That said, CoreLogic’s final auction clearance rate for Sydney last week was strong at 77.4 per cent from 643 auctions, well ahead of Melbourne at 71.4 per cent from 602 auctions.
At the sub-regional level Sydney’s Eastern Suburbs recorded a massive result at 92.9 per cent from the highest number of auctions.
Certainly there still remains a high level of competition in the east, and overall not that much quality stock on the market.
Read the full article here
Aussie Borrowers Becoming Smarter When It Comes To Repayments
Planning ahead has taken on a whole new meaning when it comes to interest rates in Australia.
Ahead of what predicts to be a interest rate rise, an article in Your Investment Property Magazine suggests that Australians have taken advantage of the recent low interest rates to pay off their loans faster ad smarter.
With interest rate rises predicted in coming months, Australian borrowers will more than likely be able to absorb any increase to their mortgage repayments.
According to global financial firm Deloitte’s 2016 Australian Mortgage Report, a large proportion of Australian borrowers have taken advantage of low interest rates on offer in recent years and have built a repayment buffer of up to a year in some cases.
“Customers are also continuing to access the benefits of the low interest rate environment by paying down their loans faster than their contractual obligations,” Deloitte’s report said.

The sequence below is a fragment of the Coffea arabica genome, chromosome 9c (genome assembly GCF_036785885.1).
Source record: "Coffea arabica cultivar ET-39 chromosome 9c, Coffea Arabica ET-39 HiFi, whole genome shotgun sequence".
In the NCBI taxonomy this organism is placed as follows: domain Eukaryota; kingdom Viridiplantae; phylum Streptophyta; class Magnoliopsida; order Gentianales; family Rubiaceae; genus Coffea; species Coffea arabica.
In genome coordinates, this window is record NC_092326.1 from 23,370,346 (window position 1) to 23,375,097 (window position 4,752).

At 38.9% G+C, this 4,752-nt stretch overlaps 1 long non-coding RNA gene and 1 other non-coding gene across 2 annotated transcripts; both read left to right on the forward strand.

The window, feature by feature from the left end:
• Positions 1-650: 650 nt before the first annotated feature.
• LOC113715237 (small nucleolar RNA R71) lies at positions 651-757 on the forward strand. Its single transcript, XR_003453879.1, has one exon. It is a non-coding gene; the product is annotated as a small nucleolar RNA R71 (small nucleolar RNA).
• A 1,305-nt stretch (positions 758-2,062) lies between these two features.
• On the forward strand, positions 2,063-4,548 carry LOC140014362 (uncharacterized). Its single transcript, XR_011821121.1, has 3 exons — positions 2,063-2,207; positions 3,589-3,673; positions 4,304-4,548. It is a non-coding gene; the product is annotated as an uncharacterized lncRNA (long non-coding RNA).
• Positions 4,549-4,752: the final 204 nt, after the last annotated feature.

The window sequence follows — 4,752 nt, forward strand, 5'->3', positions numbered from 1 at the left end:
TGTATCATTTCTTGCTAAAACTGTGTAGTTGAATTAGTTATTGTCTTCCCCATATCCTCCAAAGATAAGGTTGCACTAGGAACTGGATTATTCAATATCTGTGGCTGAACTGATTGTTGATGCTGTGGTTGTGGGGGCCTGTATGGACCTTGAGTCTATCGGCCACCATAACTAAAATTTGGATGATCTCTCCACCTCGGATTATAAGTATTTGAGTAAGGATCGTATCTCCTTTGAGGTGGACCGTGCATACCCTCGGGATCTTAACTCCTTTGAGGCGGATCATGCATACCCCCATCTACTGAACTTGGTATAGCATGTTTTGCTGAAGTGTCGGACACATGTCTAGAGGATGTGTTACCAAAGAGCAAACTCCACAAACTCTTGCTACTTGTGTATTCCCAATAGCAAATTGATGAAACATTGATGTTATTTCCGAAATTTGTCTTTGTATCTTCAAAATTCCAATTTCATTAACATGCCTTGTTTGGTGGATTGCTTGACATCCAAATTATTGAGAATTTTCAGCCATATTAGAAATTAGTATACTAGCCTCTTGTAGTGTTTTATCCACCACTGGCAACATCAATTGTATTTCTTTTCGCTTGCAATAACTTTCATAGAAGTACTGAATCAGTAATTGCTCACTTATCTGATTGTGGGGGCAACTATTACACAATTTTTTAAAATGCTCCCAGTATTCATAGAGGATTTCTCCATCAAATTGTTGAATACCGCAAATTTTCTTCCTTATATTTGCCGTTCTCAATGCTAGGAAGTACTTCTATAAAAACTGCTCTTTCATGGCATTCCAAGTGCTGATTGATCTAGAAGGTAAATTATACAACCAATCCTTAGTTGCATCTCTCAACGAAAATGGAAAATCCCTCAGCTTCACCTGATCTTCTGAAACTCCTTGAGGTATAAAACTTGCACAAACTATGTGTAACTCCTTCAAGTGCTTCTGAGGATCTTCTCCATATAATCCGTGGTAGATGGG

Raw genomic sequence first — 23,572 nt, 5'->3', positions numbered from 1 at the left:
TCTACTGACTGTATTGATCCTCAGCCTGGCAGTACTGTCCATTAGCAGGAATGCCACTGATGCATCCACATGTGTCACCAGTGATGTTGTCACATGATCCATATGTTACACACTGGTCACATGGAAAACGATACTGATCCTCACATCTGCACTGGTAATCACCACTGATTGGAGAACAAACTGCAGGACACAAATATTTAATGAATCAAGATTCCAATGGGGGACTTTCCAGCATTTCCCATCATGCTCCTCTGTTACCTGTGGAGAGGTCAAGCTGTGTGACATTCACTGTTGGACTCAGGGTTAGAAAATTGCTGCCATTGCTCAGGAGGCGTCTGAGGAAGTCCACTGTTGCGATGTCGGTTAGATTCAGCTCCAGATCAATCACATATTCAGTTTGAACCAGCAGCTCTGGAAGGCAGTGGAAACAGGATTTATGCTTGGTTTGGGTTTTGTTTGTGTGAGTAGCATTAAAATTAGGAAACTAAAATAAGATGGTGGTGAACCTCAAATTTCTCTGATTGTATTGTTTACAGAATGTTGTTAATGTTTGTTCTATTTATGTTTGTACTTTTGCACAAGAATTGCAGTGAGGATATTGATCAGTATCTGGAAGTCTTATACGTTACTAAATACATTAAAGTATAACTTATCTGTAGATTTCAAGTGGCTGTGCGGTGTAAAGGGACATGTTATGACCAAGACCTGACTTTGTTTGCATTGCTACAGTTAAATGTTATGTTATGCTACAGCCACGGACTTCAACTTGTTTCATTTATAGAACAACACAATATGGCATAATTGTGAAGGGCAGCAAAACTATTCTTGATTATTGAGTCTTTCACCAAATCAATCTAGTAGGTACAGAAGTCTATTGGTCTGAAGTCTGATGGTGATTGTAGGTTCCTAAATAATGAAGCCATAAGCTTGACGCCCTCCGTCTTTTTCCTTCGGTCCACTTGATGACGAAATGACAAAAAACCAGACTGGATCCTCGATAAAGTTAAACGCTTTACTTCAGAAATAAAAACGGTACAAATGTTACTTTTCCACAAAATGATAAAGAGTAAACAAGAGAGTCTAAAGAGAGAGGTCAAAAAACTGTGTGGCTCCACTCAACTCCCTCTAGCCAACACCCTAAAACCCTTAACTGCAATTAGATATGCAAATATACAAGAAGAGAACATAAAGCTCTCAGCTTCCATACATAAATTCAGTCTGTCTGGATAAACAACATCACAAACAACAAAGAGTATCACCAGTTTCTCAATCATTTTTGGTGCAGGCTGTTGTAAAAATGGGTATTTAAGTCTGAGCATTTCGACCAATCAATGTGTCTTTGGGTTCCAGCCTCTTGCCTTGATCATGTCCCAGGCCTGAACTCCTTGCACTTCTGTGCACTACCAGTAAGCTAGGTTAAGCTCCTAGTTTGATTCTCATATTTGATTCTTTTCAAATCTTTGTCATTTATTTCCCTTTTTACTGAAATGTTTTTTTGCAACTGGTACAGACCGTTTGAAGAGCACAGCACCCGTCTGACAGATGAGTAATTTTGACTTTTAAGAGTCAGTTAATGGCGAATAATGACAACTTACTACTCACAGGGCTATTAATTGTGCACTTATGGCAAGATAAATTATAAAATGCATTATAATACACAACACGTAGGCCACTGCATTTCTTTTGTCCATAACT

“At the end of 2015, two thirds of borrowing was covered by at least one month’s repayment buffer. And for around a third of the loans for which data was available, the buffer was greater than 12 months,” the report said.
“This demonstrates some of the capacity of borrowers to absorb any potential, albeit modest, near term interest rate rises and is a strong indicator of the serviceability of loans.”
Deloitte claims Australian borrowers have also gained an increased understanding of the different repayment methods available to them, with offset accounts becoming increasingly popular.
Click here for the full article
Reserve Bank focuses on real estate and China as biggest financial risks
What does the Australian apartment construction boom and China’s economy have in common?
According to an article in abc.net.au, quite a bit, as both are served with a warning from the Reserve bank.
Australia’s apartment construction boom and the health of China’s economy, inexorably linked, have dominated the Reserve Bank’s latest commentary on financial risks.
It is not surprising that, with nearly two-thirds of the major banks’ loans concentrated in residential real estate, the residential real estate sector is the RBA’s primary concern.
Worries about housing have been circulating amongst Australia’s financial regulators for a while, prompting a belated crackdown on the booming investor lending segment from late-2014 onwards.
The tightening of lending standards and cap on investor loan growth by APRA is clearly having an effect, with annualised growth in this segment falling from around 11 per cent to 5 per cent over recent months.
That is not surprising, given that the RBA noted that investor loans now attract an average 25-basis-point higher interest rate than owner-occupier loans.
However, the success of the crackdown on lending standards is raising the risk of new headaches for property developers and, via them, to the banking system and its regulators.
Click here for the full article